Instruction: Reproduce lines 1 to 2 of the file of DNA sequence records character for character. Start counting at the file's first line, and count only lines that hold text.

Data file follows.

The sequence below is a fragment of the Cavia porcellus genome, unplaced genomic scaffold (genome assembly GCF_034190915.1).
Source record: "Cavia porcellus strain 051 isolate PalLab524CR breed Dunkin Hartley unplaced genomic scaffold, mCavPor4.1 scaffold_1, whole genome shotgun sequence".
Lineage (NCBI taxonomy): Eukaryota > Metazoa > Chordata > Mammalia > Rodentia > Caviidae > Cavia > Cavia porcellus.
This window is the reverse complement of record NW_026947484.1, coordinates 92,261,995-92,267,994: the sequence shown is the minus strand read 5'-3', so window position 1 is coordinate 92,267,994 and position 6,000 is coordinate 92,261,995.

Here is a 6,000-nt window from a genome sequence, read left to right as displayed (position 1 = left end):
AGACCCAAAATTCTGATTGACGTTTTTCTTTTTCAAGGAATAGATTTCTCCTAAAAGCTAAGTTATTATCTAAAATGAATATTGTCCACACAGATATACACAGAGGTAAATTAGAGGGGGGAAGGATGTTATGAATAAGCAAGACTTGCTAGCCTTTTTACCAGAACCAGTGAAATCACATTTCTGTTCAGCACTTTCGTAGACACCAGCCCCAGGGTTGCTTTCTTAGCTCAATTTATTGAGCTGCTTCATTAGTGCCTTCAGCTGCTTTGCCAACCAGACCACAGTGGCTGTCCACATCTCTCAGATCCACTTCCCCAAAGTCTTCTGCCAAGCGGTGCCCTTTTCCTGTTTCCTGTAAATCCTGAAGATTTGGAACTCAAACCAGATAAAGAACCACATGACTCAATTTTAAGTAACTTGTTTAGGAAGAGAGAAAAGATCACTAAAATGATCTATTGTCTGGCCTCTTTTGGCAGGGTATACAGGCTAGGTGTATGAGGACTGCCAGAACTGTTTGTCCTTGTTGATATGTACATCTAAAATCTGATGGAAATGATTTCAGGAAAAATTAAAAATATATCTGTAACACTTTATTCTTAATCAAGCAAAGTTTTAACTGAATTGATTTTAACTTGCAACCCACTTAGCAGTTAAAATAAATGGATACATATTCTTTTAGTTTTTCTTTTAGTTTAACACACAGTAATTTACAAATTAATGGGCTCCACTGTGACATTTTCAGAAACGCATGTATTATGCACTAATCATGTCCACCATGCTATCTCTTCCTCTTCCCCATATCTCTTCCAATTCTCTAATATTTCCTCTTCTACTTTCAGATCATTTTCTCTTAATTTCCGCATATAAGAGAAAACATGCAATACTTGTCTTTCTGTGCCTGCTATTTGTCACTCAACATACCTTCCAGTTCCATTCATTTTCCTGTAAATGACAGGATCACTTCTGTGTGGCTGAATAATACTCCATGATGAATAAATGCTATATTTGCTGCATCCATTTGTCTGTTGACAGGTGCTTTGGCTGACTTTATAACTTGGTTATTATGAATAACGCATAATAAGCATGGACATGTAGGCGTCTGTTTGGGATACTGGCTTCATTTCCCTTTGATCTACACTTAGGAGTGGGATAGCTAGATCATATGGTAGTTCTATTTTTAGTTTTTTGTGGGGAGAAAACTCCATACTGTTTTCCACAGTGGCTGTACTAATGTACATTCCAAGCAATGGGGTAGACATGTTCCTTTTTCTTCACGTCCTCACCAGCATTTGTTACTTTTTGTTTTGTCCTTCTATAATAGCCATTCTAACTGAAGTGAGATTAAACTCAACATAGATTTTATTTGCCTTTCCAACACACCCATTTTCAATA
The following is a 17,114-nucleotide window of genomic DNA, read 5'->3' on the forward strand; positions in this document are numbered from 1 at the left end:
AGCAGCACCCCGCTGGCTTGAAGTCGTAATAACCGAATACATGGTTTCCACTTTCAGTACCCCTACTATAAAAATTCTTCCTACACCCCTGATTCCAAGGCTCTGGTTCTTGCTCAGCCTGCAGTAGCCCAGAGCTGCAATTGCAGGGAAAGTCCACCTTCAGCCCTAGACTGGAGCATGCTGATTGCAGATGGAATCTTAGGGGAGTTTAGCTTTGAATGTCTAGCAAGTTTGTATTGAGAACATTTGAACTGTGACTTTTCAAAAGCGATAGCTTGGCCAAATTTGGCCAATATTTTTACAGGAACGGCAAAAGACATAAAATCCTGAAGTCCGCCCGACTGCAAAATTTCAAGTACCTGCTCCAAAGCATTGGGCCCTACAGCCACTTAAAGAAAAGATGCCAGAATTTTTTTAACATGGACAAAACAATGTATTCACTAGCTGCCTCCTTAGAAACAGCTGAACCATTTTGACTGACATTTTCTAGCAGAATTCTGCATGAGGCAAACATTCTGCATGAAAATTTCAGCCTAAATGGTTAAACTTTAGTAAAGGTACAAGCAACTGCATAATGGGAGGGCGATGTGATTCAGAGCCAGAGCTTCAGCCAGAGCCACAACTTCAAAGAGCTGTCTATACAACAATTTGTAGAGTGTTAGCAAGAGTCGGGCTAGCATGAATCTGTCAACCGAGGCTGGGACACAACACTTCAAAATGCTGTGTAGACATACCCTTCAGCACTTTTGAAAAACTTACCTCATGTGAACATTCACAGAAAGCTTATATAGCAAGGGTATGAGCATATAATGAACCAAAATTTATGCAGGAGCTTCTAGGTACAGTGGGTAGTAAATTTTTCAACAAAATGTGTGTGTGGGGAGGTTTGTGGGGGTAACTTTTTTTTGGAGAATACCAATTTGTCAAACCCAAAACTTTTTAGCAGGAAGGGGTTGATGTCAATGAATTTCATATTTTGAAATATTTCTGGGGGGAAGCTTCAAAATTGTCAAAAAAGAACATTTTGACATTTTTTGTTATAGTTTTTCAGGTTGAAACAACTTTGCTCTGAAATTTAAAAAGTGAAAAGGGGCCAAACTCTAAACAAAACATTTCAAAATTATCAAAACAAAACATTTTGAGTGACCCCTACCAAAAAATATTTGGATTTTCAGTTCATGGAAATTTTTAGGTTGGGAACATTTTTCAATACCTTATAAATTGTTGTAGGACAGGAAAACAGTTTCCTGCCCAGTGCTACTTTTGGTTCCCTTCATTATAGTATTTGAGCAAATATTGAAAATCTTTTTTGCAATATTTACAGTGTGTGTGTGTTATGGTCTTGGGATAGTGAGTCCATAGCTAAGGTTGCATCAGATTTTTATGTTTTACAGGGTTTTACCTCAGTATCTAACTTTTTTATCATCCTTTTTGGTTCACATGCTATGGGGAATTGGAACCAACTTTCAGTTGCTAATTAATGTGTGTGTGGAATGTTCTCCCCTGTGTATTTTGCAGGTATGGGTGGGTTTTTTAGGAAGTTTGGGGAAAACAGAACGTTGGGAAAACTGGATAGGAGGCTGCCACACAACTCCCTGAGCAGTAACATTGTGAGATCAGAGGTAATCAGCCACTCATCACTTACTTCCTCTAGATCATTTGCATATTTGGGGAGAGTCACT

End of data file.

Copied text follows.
The sequence below is a fragment of the Cavia porcellus genome, unplaced genomic scaffold (genome assembly GCF_034190915.1).
Source record: "Cavia porcellus strain 051 isolate PalLab524CR breed Dunkin Hartley unplaced genomic scaffold, mCavPor4.1 scaffold_1, whole genome shotgun sequence".